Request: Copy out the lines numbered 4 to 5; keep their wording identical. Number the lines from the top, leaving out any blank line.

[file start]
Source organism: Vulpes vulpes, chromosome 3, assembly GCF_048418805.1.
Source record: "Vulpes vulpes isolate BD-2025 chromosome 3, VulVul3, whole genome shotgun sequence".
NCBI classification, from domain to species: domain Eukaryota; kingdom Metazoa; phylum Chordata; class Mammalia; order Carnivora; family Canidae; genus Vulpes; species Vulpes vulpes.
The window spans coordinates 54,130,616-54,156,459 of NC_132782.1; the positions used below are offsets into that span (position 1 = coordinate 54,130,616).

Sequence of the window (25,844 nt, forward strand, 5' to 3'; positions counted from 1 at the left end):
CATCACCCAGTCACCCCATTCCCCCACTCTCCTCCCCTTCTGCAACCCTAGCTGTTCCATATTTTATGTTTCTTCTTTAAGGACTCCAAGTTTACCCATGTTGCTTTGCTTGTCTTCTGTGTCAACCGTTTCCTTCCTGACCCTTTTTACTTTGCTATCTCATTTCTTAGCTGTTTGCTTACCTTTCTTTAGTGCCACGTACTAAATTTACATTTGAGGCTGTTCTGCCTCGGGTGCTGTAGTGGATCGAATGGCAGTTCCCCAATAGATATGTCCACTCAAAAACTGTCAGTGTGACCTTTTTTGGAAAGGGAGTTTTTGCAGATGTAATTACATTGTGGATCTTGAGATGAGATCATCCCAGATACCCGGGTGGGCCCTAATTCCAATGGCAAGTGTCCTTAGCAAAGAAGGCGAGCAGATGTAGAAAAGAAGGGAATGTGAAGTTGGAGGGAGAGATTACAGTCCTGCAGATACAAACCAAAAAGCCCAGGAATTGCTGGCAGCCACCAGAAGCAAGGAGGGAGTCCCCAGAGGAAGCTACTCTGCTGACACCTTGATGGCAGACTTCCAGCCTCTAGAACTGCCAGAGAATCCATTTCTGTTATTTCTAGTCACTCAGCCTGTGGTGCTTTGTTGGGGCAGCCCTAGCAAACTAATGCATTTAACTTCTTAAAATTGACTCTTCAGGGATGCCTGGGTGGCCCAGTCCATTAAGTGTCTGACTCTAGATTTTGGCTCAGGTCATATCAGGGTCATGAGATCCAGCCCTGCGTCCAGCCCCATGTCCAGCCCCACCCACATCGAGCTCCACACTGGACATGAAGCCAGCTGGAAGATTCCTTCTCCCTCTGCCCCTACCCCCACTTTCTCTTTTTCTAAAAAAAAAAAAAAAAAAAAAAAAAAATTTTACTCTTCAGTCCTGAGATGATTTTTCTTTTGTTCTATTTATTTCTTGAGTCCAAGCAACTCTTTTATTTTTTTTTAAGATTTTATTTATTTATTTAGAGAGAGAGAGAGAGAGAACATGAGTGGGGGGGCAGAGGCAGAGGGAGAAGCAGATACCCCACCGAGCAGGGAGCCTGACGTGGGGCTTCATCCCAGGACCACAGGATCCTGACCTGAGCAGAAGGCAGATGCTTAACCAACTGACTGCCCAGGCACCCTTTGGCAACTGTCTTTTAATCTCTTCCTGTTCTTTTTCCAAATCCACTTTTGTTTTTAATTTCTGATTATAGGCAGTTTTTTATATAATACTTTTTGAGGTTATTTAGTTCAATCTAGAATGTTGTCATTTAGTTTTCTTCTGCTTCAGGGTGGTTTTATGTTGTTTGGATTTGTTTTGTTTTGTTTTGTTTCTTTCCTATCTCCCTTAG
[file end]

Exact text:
The window spans coordinates 54,130,616-54,156,459 of NC_132782.1; the positions used below are offsets into that span (position 1 = coordinate 54,130,616).

Sequence of the window (25,844 nt, forward strand, 5' to 3'; positions counted from 1 at the left end):